In a January 1986 interview with Roger Ebert, Danning briefly discussed her image and career intent and was very conscious at how Fire was perhaps at odds with the new direction she was then trying to take her career: "I made a movie called 'Playing with Fire,' catering to the young audience. I was a high-school teacher who seduced my student as part of a murder plot. I thought it would pay my bills while we worked on what we really wanted to do. The picture played one week. I called the exhibitors. They said it opened great and then it died. They said the audience came to see me kick ass, and they were disappointed." I too was disappointed, but not because Sybil didn't kick ass in it. It's just not a very good movie.

At Oceanview College, student Jay Roberts (boyish-looking Private Lessons star Eric Brown... yet again), like every other guy in his class, understandably has a huge crush on his sexy literature professor Diane Stevens (Danning). Imagine Jay's surprise when she offers him a side job helping to paint her yacht, where he can ogle her lounging around in a very revealing little bikini. And imagine his surprise when she coerces him inside the cabin, whips off her top and has sex with him, coyly confiding that “no one will ever know.” And to top that off, she even offers to lend him the money he needs to fix his car. Too good to be true? Yeah... pretty much. It turns out that Diane is actually married to Michael (a clean-cut Andrew Prine), who was her teacher at one point in time, and the upper middle class lifestyle they're currently living just ain't for her. Prior to marriage, Michael promised to show her the world, but they haven't actually gone anywhere and the two haven't even made love in a year. The problem? Michael's elitist, bitchy mother Lillian (K.T. Stevens) and senile, wheelchair-bound grandmother Lettie (Margaret Wheeler) both hate Diane with a passion because they perceive her as a gold-digger and threaten to write Michael out of the will if he doesn't divorce her.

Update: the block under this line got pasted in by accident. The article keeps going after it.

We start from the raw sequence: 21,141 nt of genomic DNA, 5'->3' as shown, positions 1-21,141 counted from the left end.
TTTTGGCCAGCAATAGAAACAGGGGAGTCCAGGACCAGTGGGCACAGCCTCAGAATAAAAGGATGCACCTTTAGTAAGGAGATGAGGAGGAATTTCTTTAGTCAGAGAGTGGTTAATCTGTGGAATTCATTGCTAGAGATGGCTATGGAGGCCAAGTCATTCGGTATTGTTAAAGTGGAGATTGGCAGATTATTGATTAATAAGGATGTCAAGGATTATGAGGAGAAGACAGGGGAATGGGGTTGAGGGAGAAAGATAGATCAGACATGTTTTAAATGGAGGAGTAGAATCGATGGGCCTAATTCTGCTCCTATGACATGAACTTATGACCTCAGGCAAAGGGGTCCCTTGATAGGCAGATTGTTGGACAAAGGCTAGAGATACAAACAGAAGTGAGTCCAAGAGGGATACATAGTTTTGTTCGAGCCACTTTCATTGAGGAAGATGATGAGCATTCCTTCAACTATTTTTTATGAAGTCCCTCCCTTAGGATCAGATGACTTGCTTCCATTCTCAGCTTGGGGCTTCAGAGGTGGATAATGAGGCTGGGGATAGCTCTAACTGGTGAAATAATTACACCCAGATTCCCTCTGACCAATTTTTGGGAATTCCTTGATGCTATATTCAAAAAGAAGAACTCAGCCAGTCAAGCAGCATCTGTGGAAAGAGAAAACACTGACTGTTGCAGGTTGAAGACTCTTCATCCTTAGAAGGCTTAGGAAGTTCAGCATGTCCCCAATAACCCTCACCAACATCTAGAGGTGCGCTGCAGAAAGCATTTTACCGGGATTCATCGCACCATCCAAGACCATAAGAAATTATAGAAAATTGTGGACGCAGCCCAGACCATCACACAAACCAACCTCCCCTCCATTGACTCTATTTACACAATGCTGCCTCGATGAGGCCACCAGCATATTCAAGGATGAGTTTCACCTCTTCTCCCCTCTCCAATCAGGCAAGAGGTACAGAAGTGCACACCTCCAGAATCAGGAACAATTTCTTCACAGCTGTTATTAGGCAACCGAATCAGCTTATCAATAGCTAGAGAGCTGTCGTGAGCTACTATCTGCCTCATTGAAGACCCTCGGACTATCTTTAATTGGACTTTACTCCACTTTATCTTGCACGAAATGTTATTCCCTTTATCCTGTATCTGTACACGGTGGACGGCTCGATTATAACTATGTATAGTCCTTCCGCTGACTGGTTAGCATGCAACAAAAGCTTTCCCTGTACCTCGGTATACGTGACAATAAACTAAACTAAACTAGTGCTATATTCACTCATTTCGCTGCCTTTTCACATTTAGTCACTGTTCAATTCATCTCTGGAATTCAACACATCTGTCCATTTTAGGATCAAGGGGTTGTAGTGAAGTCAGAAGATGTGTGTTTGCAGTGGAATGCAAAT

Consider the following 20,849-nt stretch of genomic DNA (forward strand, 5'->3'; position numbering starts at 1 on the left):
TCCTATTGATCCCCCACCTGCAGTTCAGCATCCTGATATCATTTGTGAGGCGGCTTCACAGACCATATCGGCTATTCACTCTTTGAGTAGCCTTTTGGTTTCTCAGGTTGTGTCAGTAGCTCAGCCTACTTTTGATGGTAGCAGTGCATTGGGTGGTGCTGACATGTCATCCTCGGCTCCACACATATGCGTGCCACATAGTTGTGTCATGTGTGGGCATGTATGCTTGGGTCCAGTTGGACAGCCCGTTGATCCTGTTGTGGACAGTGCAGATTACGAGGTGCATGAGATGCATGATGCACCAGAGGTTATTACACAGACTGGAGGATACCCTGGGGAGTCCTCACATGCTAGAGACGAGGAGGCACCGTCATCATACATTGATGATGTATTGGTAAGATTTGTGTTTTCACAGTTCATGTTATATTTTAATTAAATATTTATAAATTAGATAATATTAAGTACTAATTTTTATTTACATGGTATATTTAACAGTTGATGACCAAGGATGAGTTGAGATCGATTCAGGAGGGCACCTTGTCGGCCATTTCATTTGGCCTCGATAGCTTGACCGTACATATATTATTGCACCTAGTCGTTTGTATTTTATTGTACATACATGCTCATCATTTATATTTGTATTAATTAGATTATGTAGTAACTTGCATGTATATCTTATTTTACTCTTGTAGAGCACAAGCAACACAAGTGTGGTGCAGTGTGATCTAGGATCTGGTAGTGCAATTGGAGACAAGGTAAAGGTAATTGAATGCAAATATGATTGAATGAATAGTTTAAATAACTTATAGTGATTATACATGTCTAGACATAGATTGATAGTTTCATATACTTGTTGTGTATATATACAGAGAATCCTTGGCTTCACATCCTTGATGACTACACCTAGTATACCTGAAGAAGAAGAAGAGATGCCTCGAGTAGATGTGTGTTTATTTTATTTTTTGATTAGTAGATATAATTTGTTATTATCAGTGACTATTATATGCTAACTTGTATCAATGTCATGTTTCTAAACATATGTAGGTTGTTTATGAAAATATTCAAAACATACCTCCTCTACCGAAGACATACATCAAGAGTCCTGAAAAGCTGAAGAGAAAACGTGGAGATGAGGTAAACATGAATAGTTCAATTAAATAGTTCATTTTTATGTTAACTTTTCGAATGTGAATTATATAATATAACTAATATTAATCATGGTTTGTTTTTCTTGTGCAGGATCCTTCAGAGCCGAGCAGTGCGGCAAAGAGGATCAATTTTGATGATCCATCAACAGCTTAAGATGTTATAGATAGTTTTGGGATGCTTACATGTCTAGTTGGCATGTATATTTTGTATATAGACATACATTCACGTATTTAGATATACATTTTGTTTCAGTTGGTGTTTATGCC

Diane and Michael enlist the annoyingly naïve collegian's help in breaking into the family mansion just to scare the two greedy old biddies so they'll be deemed mentally incompetent. Instead, things don't go as planned after Jay is discovered and chased out and then a masked psycho sneaks in and murders both women with a shotgun. These killings are just the first in a series of murders to erupt around campus and there are a variety of suspects. Aside from Diane and Michael and their big inheritance scheme, there's pretty blonde Cynthia (Beth Scheffell), who was recently dumped by Jay and decides to attempt blackmail him about his affair with Diane, and there's Jay's roommate Martin (Paul Clemens), who has the hots for Cynthia but keeps getting rejected. And let us not forget creepy gardener George (Gene Bicknell), who was having an affair with the dead mother which may, in fact, have been an incestuous one.

I wish I could say this was a good, lively, sleazy 80s guilty pleasure but it's not. While many things go wrong here it's made with enough general competence to avoid being unintentionally funny and just comes off as bland in the process. The acting is pretty bad at times and none of the characters are likable. There's lots of needless time padding, usually centering around Jay's dumb college buddies. The score, a mix of generic TV movie instrumentals and God awful pop-rock power ballads, sucks. The writing and structure of the whole mystery is poor; in fact, all of the suspects ultimately end up just being tossed to the side in favor of a completely out-of-left-field resolution. All this really has going for it are Danning's steamy nude scenes (which at least give us something nice to look at every 20 minutes or so) and some mild slasher violence. There's also one genuine WTF moment when the killer pops out of a closet dressed as Santa Claus (!) and proceeds to beat a girl to death with a baseball bat. The movie could have used more of that and less of everything else. Except Danning. She was good.

Gary Graver was the cinematographer, the title theme song is sung by Arnetia Walker and the cast includes Dominick Brascia (Friday the 13th Part V: A New Beginning) as fat guy comic relief, Alvy Moore as Jay's grumpy boss and Marlene Schmidt (the director's wife) in a cameo as a gas station customer. She and Avedis also produced and co-wrote the film, often pilfering from their previous screenplays for The Teacher (1974) and MORTUARY (1983) in process. The DVD is from Anchor Bay.